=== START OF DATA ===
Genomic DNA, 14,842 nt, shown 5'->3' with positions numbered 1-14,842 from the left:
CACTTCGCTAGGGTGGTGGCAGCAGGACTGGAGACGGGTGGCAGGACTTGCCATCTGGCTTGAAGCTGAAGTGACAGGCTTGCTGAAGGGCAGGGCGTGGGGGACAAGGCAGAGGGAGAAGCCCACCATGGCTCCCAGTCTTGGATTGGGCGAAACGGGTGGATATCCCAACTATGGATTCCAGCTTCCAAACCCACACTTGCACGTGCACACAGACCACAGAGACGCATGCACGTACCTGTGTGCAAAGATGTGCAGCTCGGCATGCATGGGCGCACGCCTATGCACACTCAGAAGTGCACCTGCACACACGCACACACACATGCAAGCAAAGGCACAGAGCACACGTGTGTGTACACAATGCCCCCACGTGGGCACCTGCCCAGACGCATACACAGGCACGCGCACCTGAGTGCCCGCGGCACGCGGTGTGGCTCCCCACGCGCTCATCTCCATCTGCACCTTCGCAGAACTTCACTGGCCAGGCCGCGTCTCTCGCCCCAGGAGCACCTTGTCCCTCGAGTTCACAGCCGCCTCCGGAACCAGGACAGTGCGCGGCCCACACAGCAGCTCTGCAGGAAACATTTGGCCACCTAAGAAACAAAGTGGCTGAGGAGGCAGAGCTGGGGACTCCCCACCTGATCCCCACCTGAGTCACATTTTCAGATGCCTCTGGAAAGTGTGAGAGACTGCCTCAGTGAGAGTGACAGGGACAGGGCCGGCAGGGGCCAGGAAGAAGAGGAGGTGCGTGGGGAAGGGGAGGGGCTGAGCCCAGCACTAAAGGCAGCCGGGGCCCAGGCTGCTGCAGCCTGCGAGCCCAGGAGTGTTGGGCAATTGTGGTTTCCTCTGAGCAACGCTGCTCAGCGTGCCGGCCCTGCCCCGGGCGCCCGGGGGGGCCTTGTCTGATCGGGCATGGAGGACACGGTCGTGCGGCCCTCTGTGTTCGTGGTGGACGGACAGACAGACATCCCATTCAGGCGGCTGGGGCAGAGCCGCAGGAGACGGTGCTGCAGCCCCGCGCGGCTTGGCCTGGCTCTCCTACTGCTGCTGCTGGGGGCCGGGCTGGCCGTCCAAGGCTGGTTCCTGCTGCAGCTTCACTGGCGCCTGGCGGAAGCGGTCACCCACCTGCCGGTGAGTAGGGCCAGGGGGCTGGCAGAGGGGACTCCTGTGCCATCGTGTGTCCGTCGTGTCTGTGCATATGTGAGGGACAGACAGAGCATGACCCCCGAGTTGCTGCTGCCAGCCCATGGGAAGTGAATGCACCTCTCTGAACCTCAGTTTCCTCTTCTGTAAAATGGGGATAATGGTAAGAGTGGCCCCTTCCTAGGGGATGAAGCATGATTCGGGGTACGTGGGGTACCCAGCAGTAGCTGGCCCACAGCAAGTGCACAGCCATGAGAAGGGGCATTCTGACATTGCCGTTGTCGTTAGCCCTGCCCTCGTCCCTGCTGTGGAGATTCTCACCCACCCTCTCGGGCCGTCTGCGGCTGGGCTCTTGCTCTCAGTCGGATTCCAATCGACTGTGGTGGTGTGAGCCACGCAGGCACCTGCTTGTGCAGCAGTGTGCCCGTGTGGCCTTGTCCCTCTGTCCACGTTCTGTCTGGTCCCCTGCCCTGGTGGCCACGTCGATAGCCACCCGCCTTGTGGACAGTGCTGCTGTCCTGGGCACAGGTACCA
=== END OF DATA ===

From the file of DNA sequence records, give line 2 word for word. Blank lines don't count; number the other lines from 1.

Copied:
CACTTCGCTAGGGTGGTGGCAGCAGGACTGGAGACGGGTGGCAGGACTTGCCATCTGGCTTGAAGCTGAAGTGACAGGCTTGCTGAAGGGCAGGGCGTGGGGGACAAGGCAGAGGGAGAAGCCCACCATGGCTCCCAGTCTTGGATTGGGCGAAACGGGTGGATATCCCAACTATGGATTCCAGCTTCCAAACCCACACTTGCACGTGCACACAGACCACAGAGACGCATGCACGTACCTGTGTGCAAAGATGTGCAGCTCGGCATGCATGGGCGCACGCCTATGCACACTCAGAAGTGCACCTGCACACACGCACACACACATGCAAGCAAAGGCACAGAGCACACGTGTGTGTACACAATGCCCCCACGTGGGCACCTGCCCAGACGCATACACAGGCACGCGCACCTGAGTGCCCGCGGCACGCGGTGTGGCTCCCCACGCGCTCATCTCCATCTGCACCTTCGCAGAACTTCACTGGCCAGGCCGCGTCTCTCGCCCCAGGAGCACCTTGTCCCTCGAGTTCACAGCCGCCTCCGGAACCAGGACAGTGCGCGGCCCACACAGCAGCTCTGCAGGAAACATTTGGCCACCTAAGAAACAAAGTGGCTGAGGAGGCAGAGCTGGGGACTCCCCACCTGATCCCCACCTGAGTCACATTTTCAGATGCCTCTGGAAAGTGTGAGAGACTGCCTCAGTGAGAGTGACAGGGACAGGGCCGGCAGGGGCCAGGAAGAAGAGGAGGTGCGTGGGGAAGGGGAGGGGCTGAGCCCAGCACTAAAGGCAGCCGGGGCCCAGGCTGCTGCAGCCTGCGAGCCCAGGAGTGTTGGGCAATTGTGGTTTCCTCTGAGCAACGCTGCTCAGCGTGCCGGCCCTGCCCCGGGCGCCCGGGGGGGCCTTGTCTGATCGGGCATGGAGGACACGGTCGTGCGGCCCTCTGTGTTCGTGGTGGACGGACAGACAGACATCCCATTCAGGCGGCTGGGGCAGAGCCGCAGGAGACGGTGCTGCAGCCCCGCGCGGCTTGGCCTGGCTCTCCTACTGCTGCTGCTGGGGGCCGGGCTGGCCGTCCAAGGCTGGTTCCTGCTGCAGCTTCACTGGCGCCTGGCGGAAGCGGTCACCCACCTGCCGGTGAGTAGGGCCAGGGGGCTGGCAGAGGGGACTCCTGTGCCATCGTGTGTCCGTCGTGTCTGTGCATATGTGAGGGACAGACAGAGCATGACCCCCGAGTTGCTGCTGCCAGCCCATGGGAAGTGAATGCACCTCTCTGAACCTCAGTTTCCTCTTCTGTAAAATGGGGATAATGGTAAGAGTGGCCCCTTCCTAGGGGATGAAGCATGATTCGGGGTACGTGGGGTACCCAGCAGTAGCTGGCCCACAGCAAGTGCACAGCCATGAGAAGGGGCATTCTGACATTGCCGTTGTCGTTAGCCCTGCCCTCGTCCCTGCTGTGGAGATTCTCACCCACCCTCTCGGGCCGTCTGCGGCTGGGCTCTTGCTCTCAGTCGGATTCCAATCGACTGTGGTGGTGTGAGCCACGCAGGCACCTGCTTGTGCAGCAGTGTGCCCGTGTGGCCTTGTCCCTCTGTCCACGTTCTGTCTGGTCCCCTGCCCTGGTGGCCACGTCGATAGCCACCCGCCTTGTGGACAGTGCTGCTGTCCTGGGCACAGGTACCA